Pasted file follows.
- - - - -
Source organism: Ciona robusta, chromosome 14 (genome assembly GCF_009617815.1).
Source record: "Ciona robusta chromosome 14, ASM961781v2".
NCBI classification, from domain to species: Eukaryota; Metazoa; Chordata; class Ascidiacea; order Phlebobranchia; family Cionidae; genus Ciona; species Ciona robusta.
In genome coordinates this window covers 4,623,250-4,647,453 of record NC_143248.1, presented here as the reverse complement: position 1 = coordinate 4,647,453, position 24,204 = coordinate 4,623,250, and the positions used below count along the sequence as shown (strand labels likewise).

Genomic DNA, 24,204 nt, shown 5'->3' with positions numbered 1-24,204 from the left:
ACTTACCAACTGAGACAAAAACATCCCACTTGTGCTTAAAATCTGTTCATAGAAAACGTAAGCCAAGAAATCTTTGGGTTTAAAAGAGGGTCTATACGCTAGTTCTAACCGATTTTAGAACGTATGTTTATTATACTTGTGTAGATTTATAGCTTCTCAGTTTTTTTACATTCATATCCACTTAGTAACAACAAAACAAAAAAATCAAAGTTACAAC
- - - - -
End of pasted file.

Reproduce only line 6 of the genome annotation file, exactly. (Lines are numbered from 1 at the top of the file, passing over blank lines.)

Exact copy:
ACTTACCAACTGAGACAAAAACATCCCACTTGTGCTTAAAATCTGTTCATAGAAAACGTAAGCCAAGAAATCTTTGGGTTTAAAAGAGGGTCTATACGCTAGTTCTAACCGATTTTAGAACGTATGTTTATTATACTTGTGTAGATTTATAGCTTCTCAGTTTTTTTACATTCATATCCACTTAGTAACAACAAAACAAAAAAATCAAAGTTACAAC